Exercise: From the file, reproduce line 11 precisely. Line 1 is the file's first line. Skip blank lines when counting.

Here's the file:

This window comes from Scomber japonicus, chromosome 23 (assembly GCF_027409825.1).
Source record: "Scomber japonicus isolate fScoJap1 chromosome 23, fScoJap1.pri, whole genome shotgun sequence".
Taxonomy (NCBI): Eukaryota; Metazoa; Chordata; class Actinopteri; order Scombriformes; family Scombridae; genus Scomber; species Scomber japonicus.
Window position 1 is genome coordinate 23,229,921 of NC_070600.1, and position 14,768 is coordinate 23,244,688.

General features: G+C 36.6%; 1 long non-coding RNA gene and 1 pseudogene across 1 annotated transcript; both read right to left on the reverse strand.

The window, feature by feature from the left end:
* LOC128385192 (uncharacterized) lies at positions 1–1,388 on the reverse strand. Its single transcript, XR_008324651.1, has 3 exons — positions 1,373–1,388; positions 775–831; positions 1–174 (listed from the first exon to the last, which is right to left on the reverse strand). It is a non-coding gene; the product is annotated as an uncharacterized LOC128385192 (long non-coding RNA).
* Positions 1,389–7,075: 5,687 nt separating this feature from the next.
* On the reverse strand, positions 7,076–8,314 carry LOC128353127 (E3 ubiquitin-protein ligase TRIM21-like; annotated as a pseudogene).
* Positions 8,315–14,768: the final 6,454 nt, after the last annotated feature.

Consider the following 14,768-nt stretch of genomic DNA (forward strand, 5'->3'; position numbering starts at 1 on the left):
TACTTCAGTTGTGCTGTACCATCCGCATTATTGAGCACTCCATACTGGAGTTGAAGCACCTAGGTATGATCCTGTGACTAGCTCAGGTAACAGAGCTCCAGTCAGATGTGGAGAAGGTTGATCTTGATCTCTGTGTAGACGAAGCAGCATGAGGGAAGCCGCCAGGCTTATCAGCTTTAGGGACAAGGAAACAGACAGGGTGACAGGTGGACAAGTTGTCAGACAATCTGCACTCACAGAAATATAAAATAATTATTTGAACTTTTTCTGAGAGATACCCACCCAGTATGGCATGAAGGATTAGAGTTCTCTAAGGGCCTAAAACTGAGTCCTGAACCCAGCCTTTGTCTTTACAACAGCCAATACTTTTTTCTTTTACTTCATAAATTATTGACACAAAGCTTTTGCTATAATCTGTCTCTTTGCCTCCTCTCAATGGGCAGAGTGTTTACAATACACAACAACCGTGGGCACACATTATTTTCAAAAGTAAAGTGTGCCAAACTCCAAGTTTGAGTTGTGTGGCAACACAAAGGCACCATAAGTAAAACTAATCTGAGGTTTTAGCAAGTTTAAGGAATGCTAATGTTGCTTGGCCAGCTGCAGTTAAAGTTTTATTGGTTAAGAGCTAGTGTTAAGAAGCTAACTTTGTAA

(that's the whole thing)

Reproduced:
Consider the following 14,768-nt stretch of genomic DNA (forward strand, 5'->3'; position numbering starts at 1 on the left):